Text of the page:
LOS ANGELES — The Lakers started the season eight games under .500. Now they’re four wins away from the NBA Finals.
Los Angeles took down the defending champion Golden State Warriors, 122-101, in Game 6 to advance to the Western Conference finals. The No. 7-seeded Lakers will go on the road to play the West’s top seed, the Denver Nuggets, in Game 1 on Tuesday.
The Lakers started the season 2-10 under first-year coach Darvin Ham and completely overhauled the roster midway through the year thanks to a flurry of trades by vice president of basketball operations and general manager Rob Pelinka. They became just the fourth team in league history to be that many games below .500 and reach the conference finals since conferences were instated in the 1970-71 season, according to Elias Sports Bureau research.
“I felt like if we ever had an opportunity to upgrade our roster and put some more balance around myself and (Anthony Davis), I felt like we could make a run,” LeBron James said, looking back at L.A.’s rocky start.
Their run continued Friday with a vintage performance from James.
James had 30 points on 10-for-14 shooting, 9 rebounds and 9 assists as he snapped a personal streak of 18 straight playoff games scoring under 30 points.
With Kareem Abdul-Jabbar — the man James passed as the league’s all-time leading scorer in February — sitting in the second row at Crypto.com Arena, James joined Abdul-Jabbar as the only other player aged 38 or older to put up at least 30 points, 5 rebounds and 5 assists in a playoff game.
“I just wanted to come in and make some plays and be efficient and defend at a high level and help (Davis) rebound,” James said. “Help our team make winning plays. And I was able to make a few of them.”
As the Lakers have done all postseason, Friday night was a strong performance by L.A. coming on the heels of a disappointing loss.
The Lakers jumped out to a 27-10 lead with Ham’s starting lineup shift — Dennis Schroder replacing Jarred Vanderbilt — sparking the offensive jolt. Davis, who left Game 5 early after taking an inadvertent shot to the side of the head, was locked in from the start, with nine of his 17 points and 10 of his 20 rebounds coming in the opening frame.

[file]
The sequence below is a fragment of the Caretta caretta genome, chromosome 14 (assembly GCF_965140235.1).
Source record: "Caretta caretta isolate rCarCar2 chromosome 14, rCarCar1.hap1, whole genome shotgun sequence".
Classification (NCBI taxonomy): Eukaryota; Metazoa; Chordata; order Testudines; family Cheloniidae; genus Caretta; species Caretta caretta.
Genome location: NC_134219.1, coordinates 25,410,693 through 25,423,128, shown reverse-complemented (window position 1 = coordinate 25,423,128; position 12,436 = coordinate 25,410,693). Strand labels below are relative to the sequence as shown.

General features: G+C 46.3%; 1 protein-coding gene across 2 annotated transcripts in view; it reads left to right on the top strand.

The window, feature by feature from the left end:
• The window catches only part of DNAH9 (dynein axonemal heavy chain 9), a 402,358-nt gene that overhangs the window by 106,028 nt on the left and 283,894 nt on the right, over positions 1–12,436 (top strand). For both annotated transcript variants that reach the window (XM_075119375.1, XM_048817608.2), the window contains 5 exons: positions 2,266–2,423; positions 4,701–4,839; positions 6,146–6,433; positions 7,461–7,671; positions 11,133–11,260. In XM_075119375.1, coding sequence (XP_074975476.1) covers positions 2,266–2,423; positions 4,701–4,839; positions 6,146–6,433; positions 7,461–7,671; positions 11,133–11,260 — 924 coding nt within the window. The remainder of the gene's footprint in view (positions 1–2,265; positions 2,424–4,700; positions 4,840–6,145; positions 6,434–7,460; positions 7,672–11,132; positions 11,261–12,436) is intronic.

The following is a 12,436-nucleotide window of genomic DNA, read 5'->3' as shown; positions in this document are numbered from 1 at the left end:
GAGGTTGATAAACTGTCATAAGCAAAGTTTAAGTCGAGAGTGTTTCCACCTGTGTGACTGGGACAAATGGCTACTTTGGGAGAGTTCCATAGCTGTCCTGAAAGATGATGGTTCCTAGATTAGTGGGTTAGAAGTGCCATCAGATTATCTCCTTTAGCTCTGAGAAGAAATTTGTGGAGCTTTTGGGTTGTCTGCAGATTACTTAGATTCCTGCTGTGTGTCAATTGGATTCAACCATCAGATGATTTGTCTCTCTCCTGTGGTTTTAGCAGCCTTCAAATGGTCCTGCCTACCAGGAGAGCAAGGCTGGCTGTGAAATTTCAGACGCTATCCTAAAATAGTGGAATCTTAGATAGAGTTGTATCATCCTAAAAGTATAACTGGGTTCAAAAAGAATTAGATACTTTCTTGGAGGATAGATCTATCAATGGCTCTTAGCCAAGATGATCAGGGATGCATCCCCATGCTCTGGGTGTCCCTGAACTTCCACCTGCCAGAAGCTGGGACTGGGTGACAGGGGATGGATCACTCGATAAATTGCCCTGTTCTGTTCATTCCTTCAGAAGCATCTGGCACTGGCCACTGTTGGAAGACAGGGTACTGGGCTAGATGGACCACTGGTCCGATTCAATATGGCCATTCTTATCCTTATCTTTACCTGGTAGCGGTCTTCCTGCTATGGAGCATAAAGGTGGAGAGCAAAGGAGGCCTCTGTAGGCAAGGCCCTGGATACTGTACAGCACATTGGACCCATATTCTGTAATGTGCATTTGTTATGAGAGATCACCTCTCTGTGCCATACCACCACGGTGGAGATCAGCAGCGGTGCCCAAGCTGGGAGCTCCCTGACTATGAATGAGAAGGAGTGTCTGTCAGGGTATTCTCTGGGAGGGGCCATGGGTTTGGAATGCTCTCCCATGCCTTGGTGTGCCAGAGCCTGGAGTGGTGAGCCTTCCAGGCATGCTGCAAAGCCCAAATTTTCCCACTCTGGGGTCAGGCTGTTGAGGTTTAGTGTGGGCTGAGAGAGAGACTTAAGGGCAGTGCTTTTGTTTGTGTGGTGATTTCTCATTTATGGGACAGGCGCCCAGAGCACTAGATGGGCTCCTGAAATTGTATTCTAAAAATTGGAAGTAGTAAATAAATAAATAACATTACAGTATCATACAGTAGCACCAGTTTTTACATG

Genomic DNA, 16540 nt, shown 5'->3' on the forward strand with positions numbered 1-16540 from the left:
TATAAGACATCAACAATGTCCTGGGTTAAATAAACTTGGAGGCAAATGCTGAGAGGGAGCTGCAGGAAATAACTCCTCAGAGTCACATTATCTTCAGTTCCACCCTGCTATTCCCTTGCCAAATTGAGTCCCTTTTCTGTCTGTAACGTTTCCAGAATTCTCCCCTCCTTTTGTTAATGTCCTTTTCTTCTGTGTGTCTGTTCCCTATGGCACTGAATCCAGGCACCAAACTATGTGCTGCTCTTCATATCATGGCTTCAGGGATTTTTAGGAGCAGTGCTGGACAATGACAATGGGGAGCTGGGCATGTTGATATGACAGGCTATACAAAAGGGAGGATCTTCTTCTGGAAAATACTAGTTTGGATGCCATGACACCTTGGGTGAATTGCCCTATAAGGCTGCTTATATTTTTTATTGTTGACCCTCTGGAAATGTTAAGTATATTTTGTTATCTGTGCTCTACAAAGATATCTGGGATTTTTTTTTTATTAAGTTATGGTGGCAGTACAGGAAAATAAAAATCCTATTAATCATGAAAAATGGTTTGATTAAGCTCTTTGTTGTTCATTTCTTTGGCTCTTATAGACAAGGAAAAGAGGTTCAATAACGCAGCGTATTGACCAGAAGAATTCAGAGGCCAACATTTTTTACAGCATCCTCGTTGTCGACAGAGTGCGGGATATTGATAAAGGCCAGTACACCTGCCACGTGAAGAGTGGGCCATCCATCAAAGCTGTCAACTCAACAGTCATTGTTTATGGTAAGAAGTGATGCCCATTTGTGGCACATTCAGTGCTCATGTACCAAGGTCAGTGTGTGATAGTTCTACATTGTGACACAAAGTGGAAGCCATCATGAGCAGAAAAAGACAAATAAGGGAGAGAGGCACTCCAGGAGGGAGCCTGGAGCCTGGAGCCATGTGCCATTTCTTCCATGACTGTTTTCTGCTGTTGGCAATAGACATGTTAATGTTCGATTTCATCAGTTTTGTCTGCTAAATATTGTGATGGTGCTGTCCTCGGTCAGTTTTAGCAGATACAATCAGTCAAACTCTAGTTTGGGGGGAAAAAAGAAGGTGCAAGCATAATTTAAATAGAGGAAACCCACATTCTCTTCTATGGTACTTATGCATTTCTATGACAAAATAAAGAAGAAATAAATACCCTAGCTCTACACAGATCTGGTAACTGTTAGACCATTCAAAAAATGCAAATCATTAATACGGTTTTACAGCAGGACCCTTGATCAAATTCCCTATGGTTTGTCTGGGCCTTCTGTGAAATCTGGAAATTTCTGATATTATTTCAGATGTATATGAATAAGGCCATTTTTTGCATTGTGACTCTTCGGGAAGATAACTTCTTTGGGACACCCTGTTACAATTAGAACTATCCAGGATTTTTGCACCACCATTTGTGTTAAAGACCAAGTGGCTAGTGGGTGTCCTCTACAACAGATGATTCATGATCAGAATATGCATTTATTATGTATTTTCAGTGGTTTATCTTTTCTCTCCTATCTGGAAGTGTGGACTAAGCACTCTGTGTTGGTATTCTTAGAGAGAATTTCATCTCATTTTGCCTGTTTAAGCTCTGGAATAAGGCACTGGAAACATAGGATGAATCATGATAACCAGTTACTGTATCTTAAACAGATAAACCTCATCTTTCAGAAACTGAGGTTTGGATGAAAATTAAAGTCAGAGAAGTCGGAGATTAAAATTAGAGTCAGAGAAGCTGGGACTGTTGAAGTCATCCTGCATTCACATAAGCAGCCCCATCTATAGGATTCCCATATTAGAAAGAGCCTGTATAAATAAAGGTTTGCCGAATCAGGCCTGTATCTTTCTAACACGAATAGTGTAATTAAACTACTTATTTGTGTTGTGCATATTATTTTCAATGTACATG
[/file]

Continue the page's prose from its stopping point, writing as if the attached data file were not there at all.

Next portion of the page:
But the Warriors, behind their reigning Finals MVP Stephen Curry, cut it to five by the start of the second quarter. Curry scored 12 of his team-high 32 points in the opening frame, while his team struggled to find its rhythm against the Lakers’ defense (3-for-14 from 3).
The Lakers doubled the lead to 10 by halftime, 56-46, with Austin Reaves’ half-court heave falling through the net to beat the second-quarter buzzer. Reaves would finish with 23 points, 6 assists and 5 rebounds — one of five Lakers in double figures.
“It felt good,” Reaves said of his 54-foot make to end the half. “You don’t make many of those, but it did feel good when I shot it.”
L.A. kept up the pressure to start the third and quickly pushed its cushion to 19 with 7:35 remaining in the quarter — the Lakers’ largest lead yet.
Schroder picked up his second technical foul and was ejected after a confrontation with Draymond Green, opening the door for more playing time for Game 4 hero Lonnie Walker IV, who scored 8 of his 13 points in the third.
The Lakers took a 14-point lead in the fourth, and the Warriors cut it to 11 before L.A. responded with an 11-0 run to double its edge. Ham emptied his bench in the final minutes as the Laker crowd got to celebrate the 42nd conference finals berth in team history.
The Lakers are only the second No. 7 seed to reach the conference finals since seeding began in 1984, joining the 1987 Seattle SuperSonics.
“A challenging year to say the least, but at the end of the day, we kept powering through, our vibes stayed positive, once we righted the ship and switched out some pieces, we came together and I’m just happy and thankful that I get to sit in this seat and enjoy the ride,” Ham said.
The Lakers are now 7-0 at home this postseason, counting the play-in tournament. They snapped the Warriors’ streak of 28 straight playoff series with at least one road win.
It will be James’ 12th conference finals appearance. His teams are 10-1 so far, his only loss coming with the Cleveland Cavaliers in 2009, when they lost to the Orlando Magic in six games.
The win secured James his 41st postseason series win of his 20-year career, breaking a tie with Derek Fisher for the most all time.
L.A.’s leaders sound like they aren’t done yet, either. Asked if James felt like the Lakers were now playing with house money, making it this far after such a difficult beginning, James balked at the idea.
“We’re trying to win every hand,” James said.
Davis, sitting next to James as he has all postseason, doubled down.
“That’s ya’ll expectation,” Davis said. “Our expectations inside (the team) are way higher than showing up to the Western Conference finals.”